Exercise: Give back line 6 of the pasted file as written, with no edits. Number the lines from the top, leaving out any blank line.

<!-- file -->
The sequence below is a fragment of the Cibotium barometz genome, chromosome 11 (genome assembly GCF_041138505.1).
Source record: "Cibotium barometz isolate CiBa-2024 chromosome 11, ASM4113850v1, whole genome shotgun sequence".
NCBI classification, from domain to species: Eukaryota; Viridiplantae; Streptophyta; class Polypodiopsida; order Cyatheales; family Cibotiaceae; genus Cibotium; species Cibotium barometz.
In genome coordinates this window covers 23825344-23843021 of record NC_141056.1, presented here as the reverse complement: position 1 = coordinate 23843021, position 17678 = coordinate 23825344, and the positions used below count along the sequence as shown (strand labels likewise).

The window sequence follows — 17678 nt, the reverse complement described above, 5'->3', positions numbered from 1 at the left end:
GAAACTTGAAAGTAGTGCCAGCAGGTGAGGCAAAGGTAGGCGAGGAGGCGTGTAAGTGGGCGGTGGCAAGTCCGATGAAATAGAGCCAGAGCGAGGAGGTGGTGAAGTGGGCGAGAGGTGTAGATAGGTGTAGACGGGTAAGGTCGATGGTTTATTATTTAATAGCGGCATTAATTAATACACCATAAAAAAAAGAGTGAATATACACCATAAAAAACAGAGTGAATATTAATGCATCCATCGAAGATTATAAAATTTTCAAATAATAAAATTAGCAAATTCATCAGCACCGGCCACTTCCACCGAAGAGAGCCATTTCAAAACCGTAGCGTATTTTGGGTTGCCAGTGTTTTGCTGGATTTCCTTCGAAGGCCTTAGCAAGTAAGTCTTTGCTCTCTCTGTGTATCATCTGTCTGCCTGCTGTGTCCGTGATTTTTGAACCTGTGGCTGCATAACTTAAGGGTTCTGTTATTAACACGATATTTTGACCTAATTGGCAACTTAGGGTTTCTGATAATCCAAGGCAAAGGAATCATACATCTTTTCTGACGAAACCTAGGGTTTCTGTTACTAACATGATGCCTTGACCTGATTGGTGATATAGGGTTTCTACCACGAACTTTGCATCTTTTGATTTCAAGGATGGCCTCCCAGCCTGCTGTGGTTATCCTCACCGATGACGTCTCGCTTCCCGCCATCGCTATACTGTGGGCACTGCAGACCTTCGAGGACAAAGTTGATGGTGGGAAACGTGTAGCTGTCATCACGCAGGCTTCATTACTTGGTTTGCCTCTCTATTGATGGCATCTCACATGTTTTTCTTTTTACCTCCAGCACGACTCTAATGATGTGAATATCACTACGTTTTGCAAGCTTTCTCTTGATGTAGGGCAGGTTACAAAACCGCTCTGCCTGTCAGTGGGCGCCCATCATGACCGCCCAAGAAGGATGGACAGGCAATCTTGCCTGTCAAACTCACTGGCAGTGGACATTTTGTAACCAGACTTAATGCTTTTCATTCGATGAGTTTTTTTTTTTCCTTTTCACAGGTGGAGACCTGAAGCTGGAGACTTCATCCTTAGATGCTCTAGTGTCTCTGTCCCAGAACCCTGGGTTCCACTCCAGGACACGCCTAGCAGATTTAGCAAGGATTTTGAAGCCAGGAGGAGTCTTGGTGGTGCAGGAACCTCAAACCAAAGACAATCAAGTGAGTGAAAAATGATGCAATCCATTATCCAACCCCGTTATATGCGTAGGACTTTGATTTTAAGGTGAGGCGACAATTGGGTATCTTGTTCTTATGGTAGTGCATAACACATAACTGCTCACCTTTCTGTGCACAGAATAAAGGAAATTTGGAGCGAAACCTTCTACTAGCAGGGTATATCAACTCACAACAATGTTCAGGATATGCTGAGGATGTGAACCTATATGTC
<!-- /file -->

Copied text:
GAAACTTGAAAGTAGTGCCAGCAGGTGAGGCAAAGGTAGGCGAGGAGGCGTGTAAGTGGGCGGTGGCAAGTCCGATGAAATAGAGCCAGAGCGAGGAGGTGGTGAAGTGGGCGAGAGGTGTAGATAGGTGTAGACGGGTAAGGTCGATGGTTTATTATTTAATAGCGGCATTAATTAATACACCATAAAAAAAAGAGTGAATATACACCATAAAAAACAGAGTGAATATTAATGCATCCATCGAAGATTATAAAATTTTCAAATAATAAAATTAGCAAATTCATCAGCACCGGCCACTTCCACCGAAGAGAGCCATTTCAAAACCGTAGCGTATTTTGGGTTGCCAGTGTTTTGCTGGATTTCCTTCGAAGGCCTTAGCAAGTAAGTCTTTGCTCTCTCTGTGTATCATCTGTCTGCCTGCTGTGTCCGTGATTTTTGAACCTGTGGCTGCATAACTTAAGGGTTCTGTTATTAACACGATATTTTGACCTAATTGGCAACTTAGGGTTTCTGATAATCCAAGGCAAAGGAATCATACATCTTTTCTGACGAAACCTAGGGTTTCTGTTACTAACATGATGCCTTGACCTGATTGGTGATATAGGGTTTCTACCACGAACTTTGCATCTTTTGATTTCAAGGATGGCCTCCCAGCCTGCTGTGGTTATCCTCACCGATGACGTCTCGCTTCCCGCCATCGCTATACTGTGGGCACTGCAGACCTTCGAGGACAAAGTTGATGGTGGGAAACGTGTAGCTGTCATCACGCAGGCTTCATTACTTGGTTTGCCTCTCTATTGATGGCATCTCACATGTTTTTCTTTTTACCTCCAGCACGACTCTAATGATGTGAATATCACTACGTTTTGCAAGCTTTCTCTTGATGTAGGGCAGGTTACAAAACCGCTCTGCCTGTCAGTGGGCGCCCATCATGACCGCCCAAGAAGGATGGACAGGCAATCTTGCCTGTCAAACTCACTGGCAGTGGACATTTTGTAACCAGACTTAATGCTTTTCATTCGATGAGTTTTTTTTTTTCCTTTTCACAGGTGGAGACCTGAAGCTGGAGACTTCATCCTTAGATGCTCTAGTGTCTCTGTCCCAGAACCCTGGGTTCCACTCCAGGACACGCCTAGCAGATTTAGCAAGGATTTTGAAGCCAGGAGGAGTCTTGGTGGTGCAGGAACCTCAAACCAAAGACAATCAAGTGAGTGAAAAATGATGCAATCCATTATCCAACCCCGTTATATGCGTAGGACTTTGATTTTAAGGTGAGGCGACAATTGGGTATCTTGTTCTTATGGTAGTGCATAACACATAACTGCTCACCTTTCTGTGCACAGAATAAAGGAAATTTGGAGCGAAACCTTCTACTAGCAGGGTATATCAACTCACAACAATGTTCAGGATATGCTGAGGATGTGAACCTATATGTC